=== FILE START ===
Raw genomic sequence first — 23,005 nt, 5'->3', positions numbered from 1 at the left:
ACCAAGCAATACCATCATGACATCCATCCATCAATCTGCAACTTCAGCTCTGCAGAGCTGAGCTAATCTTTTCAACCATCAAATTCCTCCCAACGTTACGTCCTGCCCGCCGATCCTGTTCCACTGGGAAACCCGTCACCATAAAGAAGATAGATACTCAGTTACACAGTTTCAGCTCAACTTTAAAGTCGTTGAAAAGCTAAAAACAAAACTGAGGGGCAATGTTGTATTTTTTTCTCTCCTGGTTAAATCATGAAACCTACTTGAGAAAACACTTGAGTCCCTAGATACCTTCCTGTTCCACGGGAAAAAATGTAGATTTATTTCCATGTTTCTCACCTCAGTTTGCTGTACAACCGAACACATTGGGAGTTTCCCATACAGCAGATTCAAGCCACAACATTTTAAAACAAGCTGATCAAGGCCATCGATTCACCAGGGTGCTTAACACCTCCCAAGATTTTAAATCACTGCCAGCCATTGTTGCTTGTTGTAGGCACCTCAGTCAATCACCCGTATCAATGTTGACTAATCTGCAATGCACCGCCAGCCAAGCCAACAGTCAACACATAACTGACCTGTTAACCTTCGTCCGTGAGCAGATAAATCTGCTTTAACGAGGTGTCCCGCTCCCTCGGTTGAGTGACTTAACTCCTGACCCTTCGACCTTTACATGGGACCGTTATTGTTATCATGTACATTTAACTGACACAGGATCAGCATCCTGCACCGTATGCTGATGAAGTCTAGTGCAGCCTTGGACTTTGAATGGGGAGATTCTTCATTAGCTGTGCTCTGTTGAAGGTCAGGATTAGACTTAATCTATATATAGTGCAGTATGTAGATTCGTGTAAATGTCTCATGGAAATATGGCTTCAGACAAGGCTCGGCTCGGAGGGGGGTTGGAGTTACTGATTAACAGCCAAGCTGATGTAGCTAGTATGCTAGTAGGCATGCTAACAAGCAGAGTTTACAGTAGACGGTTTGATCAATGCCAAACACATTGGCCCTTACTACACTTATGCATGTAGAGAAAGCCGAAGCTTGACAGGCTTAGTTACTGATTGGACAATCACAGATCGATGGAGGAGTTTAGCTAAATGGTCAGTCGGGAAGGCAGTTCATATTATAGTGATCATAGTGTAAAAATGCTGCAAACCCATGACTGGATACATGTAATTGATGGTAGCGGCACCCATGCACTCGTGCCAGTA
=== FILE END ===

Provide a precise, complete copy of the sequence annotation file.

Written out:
Raw genomic sequence first — 23,005 nt, 5'->3', positions numbered from 1 at the left:
ACCAAGCAATACCATCATGACATCCATCCATCAATCTGCAACTTCAGCTCTGCAGAGCTGAGCTAATCTTTTCAACCATCAAATTCCTCCCAACGTTACGTCCTGCCCGCCGATCCTGTTCCACTGGGAAACCCGTCACCATAAAGAAGATAGATACTCAGTTACACAGTTTCAGCTCAACTTTAAAGTCGTTGAAAAGCTAAAAACAAAACTGAGGGGCAATGTTGTATTTTTTTCTCTCCTGGTTAAATCATGAAACCTACTTGAGAAAACACTTGAGTCCCTAGATACCTTCCTGTTCCACGGGAAAAAATGTAGATTTATTTCCATGTTTCTCACCTCAGTTTGCTGTACAACCGAACACATTGGGAGTTTCCCATACAGCAGATTCAAGCCACAACATTTTAAAACAAGCTGATCAAGGCCATCGATTCACCAGGGTGCTTAACACCTCCCAAGATTTTAAATCACTGCCAGCCATTGTTGCTTGTTGTAGGCACCTCAGTCAATCACCCGTATCAATGTTGACTAATCTGCAATGCACCGCCAGCCAAGCCAACAGTCAACACATAACTGACCTGTTAACCTTCGTCCGTGAGCAGATAAATCTGCTTTAACGAGGTGTCCCGCTCCCTCGGTTGAGTGACTTAACTCCTGACCCTTCGACCTTTACATGGGACCGTTATTGTTATCATGTACATTTAACTGACACAGGATCAGCATCCTGCACCGTATGCTGATGAAGTCTAGTGCAGCCTTGGACTTTGAATGGGGAGATTCTTCATTAGCTGTGCTCTGTTGAAGGTCAGGATTAGACTTAATCTATATATAGTGCAGTATGTAGATTCGTGTAAATGTCTCATGGAAATATGGCTTCAGACAAGGCTCGGCTCGGAGGGGGGTTGGAGTTACTGATTAACAGCCAAGCTGATGTAGCTAGTATGCTAGTAGGCATGCTAACAAGCAGAGTTTACAGTAGACGGTTTGATCAATGCCAAACACATTGGCCCTTACTACACTTATGCATGTAGAGAAAGCCGAAGCTTGACAGGCTTAGTTACTGATTGGACAATCACAGATCGATGGAGGAGTTTAGCTAAATGGTCAGTCGGGAAGGCAGTTCATATTATAGTGATCATAGTGTAAAAATGCTGCAAACCCATGACTGGATACATGTAATTGATGGTAGCGGCACCCATGCACTCGTGCCAGTA